Smith: A World Cup changes your life
“5-4 wasn’t it? In the final minutes. Incredible.”
One of the joys of being a 21st century football fan is the fact that, no matter where you are, you can keep track of the game in every corner of the globe. Despite being camped out in Korea Republic for the last two weeks, Costa Rica’s Ian Smith was not going to miss out on the news of Bayern Munich’s sensational comeback against RB Leipzig.
The Arjen Robben and David Alaba-inspired comeback, with Bayern having trailed 4-2 on 83 minutes, is a perfect example of why the Central American full-back has a particular soft spot for the German game. “I really like the Bundesliga; it’s very fast football,” he told FIFA.com in Jeju, ahead of kicking off their FIFA U-20 World Cup on Sunday. “I’m a fast player, so I enjoy it and I think it suits my style.
“I am keen on Bayern Munich,” who also double up as his virtual choice when playing FIFA, “but of course you have some other great teams like Borussia Dortmund and Bayer Leverkusen. It would be a really good league to play in.”
The distinctly un-Costa Rican-sounding Smith, (“I like my name, it’s different in our culture” he said with a smile) of Santos de Guapiles, has good reason to entertain European dreams on the eve of a World Cup. Two years ago, a trip to the FIFA U-17 World Cup brought about just that.
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“After the World Cup in Chile I went to Sweden and I played there,” he explained. “A World Cup changes the life of a player. The exposure these tournaments provide is incredible.”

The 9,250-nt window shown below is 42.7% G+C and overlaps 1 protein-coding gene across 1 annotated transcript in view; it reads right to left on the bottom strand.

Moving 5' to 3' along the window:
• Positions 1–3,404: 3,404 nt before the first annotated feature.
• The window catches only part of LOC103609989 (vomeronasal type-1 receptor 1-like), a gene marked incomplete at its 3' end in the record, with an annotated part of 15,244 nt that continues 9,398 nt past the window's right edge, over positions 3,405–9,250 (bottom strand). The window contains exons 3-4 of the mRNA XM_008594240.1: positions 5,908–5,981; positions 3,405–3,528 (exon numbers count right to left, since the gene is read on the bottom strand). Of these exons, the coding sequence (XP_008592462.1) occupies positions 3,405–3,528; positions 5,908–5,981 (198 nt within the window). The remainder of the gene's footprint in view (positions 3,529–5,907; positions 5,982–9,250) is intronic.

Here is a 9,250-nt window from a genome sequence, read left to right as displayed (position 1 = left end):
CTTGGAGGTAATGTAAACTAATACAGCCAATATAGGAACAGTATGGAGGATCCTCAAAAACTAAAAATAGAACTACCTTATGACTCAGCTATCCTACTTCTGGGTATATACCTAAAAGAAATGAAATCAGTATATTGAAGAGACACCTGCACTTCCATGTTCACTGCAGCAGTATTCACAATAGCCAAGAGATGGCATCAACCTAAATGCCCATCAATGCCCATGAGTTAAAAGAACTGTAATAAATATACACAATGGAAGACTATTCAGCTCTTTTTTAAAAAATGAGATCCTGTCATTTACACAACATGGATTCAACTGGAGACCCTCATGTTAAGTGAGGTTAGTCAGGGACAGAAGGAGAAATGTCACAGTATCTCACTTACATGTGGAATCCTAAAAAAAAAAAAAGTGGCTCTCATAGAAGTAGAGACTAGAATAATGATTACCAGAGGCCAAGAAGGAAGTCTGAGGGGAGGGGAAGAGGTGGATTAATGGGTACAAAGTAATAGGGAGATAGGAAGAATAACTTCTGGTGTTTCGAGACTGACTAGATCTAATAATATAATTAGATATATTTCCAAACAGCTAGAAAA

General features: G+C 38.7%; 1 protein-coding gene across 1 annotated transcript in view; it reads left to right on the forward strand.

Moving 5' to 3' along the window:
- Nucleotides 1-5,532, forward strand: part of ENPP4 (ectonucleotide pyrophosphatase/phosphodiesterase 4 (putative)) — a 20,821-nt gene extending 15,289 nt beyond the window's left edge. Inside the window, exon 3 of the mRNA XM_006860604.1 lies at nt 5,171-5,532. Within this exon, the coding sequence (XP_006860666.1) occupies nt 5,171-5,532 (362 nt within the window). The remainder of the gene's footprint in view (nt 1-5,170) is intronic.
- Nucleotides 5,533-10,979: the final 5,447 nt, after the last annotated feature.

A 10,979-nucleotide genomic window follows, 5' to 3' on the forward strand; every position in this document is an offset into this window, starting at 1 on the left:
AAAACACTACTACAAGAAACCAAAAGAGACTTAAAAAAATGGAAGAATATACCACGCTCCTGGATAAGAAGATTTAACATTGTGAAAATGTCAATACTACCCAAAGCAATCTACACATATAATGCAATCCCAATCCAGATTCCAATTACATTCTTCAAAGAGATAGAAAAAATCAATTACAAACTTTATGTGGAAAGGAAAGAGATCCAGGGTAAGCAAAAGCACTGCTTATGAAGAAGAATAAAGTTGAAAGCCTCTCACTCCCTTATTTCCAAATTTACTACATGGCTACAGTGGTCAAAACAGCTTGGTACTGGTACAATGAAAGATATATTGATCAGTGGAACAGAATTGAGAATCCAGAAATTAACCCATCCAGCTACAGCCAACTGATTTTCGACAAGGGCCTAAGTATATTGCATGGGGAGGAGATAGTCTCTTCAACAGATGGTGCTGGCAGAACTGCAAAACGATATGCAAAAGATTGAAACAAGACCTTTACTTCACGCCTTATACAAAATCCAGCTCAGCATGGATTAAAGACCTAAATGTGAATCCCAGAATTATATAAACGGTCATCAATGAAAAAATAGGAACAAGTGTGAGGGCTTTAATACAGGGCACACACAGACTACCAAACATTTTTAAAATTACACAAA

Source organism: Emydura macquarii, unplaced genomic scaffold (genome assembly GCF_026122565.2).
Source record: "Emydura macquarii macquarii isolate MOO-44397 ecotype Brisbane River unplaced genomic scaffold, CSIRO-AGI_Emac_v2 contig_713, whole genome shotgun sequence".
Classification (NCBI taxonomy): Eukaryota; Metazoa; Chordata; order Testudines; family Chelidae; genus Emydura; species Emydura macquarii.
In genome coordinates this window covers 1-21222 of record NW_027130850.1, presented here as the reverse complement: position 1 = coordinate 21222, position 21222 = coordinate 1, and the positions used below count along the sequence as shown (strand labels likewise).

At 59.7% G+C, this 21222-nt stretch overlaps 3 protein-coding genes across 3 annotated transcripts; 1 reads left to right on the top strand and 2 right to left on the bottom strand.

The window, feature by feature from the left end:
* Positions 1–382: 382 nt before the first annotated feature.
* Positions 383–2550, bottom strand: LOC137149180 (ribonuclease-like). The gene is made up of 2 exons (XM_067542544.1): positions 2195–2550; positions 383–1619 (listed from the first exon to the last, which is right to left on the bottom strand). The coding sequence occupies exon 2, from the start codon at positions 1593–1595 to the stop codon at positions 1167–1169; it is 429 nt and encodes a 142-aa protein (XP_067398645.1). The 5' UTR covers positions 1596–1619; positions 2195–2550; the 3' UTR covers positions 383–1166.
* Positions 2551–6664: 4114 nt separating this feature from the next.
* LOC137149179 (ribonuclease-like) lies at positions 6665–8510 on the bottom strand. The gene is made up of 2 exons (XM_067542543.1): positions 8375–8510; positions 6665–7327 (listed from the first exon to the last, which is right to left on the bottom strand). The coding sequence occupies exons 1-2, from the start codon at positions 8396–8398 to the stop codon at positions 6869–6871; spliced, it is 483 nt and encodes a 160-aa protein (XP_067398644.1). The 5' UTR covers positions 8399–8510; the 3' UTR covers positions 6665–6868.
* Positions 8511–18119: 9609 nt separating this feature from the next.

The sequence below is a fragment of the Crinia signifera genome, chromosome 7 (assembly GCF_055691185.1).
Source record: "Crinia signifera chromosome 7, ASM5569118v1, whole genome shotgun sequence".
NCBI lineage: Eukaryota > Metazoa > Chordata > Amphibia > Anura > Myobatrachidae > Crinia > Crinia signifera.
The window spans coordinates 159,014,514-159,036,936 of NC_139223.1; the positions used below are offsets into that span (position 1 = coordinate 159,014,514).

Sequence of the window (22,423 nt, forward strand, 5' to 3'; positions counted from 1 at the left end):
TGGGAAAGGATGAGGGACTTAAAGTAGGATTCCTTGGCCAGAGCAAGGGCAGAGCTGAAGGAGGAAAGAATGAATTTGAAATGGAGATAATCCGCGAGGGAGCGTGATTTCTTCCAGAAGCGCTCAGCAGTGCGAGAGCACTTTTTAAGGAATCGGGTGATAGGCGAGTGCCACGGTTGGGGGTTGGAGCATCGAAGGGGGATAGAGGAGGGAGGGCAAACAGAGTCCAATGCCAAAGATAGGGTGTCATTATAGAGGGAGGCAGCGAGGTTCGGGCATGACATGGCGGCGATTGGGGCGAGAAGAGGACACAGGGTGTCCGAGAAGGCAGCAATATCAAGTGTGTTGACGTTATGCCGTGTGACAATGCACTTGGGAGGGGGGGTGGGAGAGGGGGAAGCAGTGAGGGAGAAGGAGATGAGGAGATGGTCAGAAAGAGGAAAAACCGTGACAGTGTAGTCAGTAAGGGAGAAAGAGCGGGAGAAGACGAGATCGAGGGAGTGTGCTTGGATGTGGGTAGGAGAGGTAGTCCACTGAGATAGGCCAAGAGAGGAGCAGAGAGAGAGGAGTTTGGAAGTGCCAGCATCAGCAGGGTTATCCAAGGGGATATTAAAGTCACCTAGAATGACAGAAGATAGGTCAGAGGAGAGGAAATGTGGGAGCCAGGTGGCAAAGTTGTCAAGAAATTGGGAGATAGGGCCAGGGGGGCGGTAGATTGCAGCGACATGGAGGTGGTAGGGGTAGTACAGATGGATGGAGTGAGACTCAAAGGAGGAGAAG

The right-back, a big fan of both Bayern favourite Philipp Lahm and Arsenal’s Hector Bellerin, spent six months out in Sweden off the back of an impressive performance in South America.
“It was a great tournament for us. We made it out of the groups and beat France, before losing 1-0 to Belgium,” he recalled. “But Costa Rica is a small country and when you have a tournament like that the whole country comes together and it’s a party.”
He has hopes of replicating at least that in Korea Republic and will be keeping some of the winning ingredients from 2015, where singing one particular song becoming part of the side’s pre-match ritual. “The song says ‘Yo soy Tico’, I am a Tico – which is the name of the Costa Rican people,” the 19-year-old explained. “It is about that feeling inside that makes you stronger. You feel proud and it keeps us relaxed, but focused.”
And with a challenging Group C ahead, they will need to be. “Iran are big players and they look strong,” he said of their opening opponents, “whereas our style is more quick touches and play. Portugal will come with their European style, of course, and are a decent team, whereas Zambia are fast with good players – what you expect from an African side.”
Should things get sticky, though, Smith can just think back to Bayern on Saturday. “It showed you can never give up and just have to keep fighting and fighting.”